Hello and happy Monday! It’s so weird to be back at work after the whirlwind that was the Healthy Living Summit… I want to go back to Chicago!!
Throughout the day on Saturday, there were several sessions covering different topics in healthy living. There were two tracks, so you got to pick which of two sessions you wanted to go to at any time. The session that I walked away from with the most pratical information was the Fueling for Fitness session, hands down. There were two speakers, both Registered Dietitians – Rebecca Scritchfield, MA, RD, LD, ACSM who blogs at Balanced Health and Nutrition and tweets @ScritchfieldRD and Heather Calcote, RD, who blogs at Dietician on the Run and tweets @heatherdcRD. They talked about everything from what to eat before, during, and after a workout, how to stay hydrated, some cutting edge research in the field, and disordered eating and eating disorders.
I took 7 pages of notes during the session – seven!! It was so interesting and full of so much information. Here’s a few key things I walked away with:
1.) Carbohydrates are the key “energy nutrients” and we should be eating 3-12 g/kg of body weight per day. They are the main fuel in exercise.
2.) Protein is the body tissue nutrient and is used for structure not energy. We should be eating 1-2 grams per kg of body weight per day of protein.
3.) Fat is the energy reserve nutrient. It protects our organs and is harder to digest – so we should eat low fat before/during/after runs so that we’re not making our bodies work extra to digest the fats.
4.) For weight maintenance, an athlete’s plate should be 1/3 starch, 1/3 protein, and 1/3 veggies. Fat should be 15-35% of your daily calories, and mostly unsaturated fat.
5.) Casual exercises are defined by people who workout 20-60 minutes a few times a week. They should eat a meal or snack 1-2 hours before a workout, drink water 15 minutes before, water during the workout, and a snack/meal within 1 hour after they are done working out.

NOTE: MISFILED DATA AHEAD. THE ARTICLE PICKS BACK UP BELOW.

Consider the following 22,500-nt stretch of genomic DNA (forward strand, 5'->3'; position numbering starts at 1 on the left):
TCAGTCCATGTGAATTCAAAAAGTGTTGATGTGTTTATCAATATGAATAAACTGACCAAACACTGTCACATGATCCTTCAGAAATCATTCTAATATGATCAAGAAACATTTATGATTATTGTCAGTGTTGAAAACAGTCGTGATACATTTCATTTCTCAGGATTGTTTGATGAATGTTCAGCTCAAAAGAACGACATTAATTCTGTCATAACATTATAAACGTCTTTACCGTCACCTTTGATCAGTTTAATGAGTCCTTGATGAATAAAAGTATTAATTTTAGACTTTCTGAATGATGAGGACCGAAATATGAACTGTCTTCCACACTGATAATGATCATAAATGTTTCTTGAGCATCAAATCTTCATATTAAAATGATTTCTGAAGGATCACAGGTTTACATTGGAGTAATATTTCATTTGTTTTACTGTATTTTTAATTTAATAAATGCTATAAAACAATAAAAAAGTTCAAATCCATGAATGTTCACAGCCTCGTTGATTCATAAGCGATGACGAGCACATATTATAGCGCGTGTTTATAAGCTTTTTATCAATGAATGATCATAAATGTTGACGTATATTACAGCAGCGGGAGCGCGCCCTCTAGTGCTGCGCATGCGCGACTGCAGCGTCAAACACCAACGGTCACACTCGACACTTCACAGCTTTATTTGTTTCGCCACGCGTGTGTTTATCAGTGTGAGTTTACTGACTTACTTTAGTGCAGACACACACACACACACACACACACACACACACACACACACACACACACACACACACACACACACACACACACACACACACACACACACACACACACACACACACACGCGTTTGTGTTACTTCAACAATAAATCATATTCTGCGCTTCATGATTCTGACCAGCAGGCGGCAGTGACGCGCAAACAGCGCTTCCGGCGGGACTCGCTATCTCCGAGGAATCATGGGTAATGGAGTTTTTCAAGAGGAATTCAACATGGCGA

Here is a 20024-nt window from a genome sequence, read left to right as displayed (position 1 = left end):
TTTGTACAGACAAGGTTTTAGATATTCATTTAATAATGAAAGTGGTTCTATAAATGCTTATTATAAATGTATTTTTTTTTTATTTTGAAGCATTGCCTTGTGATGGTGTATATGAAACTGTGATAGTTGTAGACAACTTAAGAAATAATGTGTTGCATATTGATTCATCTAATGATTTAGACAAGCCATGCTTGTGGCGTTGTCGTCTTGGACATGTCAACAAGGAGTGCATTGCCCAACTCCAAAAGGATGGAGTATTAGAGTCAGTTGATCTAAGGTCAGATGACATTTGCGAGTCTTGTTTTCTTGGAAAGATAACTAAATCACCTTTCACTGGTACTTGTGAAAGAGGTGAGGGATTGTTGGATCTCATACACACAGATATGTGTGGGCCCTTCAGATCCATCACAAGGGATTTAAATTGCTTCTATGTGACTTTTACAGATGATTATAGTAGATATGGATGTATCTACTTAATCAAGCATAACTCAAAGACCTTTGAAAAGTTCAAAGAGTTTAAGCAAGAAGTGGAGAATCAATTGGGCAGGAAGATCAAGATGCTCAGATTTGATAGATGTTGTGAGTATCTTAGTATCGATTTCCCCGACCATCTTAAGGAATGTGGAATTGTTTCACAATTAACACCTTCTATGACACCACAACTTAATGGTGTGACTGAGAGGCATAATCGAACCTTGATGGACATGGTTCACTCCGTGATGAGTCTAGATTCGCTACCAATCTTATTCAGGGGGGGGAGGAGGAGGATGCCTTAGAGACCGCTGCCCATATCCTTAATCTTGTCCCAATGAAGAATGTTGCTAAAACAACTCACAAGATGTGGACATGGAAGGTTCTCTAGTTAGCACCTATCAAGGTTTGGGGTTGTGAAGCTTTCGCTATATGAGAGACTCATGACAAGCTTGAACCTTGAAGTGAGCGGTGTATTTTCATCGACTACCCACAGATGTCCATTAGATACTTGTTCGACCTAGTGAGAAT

6.) Endurance Athletes are people who are training for races (like me!). They workout 3-6 times a week for 40 minutes – several hours per session, and sometimes twice a day.
- Endurance Athletes should be eating high carb, moderate protein, and low fat + 16 oz of fluid 1-2 hours before a workout.
- 15 minutes before the workout they should have 1 cup of water or sports drink. Some ideas are fresh/dried/frozen fruit, low fiber carbs (think white bread!), oatmeal, fig newtons, peanut butter crackers. NOT dairy or too much juice (GI Issues)
- 2-4 oz of liquid every 20 minutes during the workout (water or sports drink)
- Recovery nutrition as soon as tolerated after the workout, and then a meal/snack within 1 hour of finishing including carbs + protein. Ideas are smoothies, drinkable yogurt, thick crust pizza, boiled salted potatoes, fruit, bagels with cheese or peanut butter, chocolate milk.
7.) Hydration – use the 30 minute rule. If your exercising for less than 30 minutes, you are good with water. If you are going for more than 30 minutes, use a sports drink (gatorade).
8.) Fueling on the Go – Carbs are the main source of glucose and our body has enough store for 60-75 minutes of exercise before you “Hit the Wall.” Fuel BEFORE you feel tired. After 60-75 minutes, you should have 100-250 calories, and then every hour. Some ideas are gels, gus, bars, candy, honey or agave. Honey packets (like the ones in restaurants/Starbucks) are easy to transport and a great source of sugar while on the go.
9.) Chocolate Milk – this is one of the best recovery snacks. It has the ideal combo of carbs and protein and beats out sports drink in refueling. It’s inexpensive + effective plus it tastes great. I’m definitely going to try this one!
Whew! I learned SO MUCH in this session, but I think the main things I will take away are that I don’t need to eat while working out unless I’m going for more than an hour, and to use sports drinks (like gatorade) if I’m going for more than 30 minutes, rather than just water. I currently only use water which might be part of the reason I’ve been having trouble towards the end of my workouts. Also, eating low fat before work outs is ideal so our body doesn’t have a hard time digesting the fuel. So much information that is new to me!
Are any of these things new to you, or did you know most of this information already?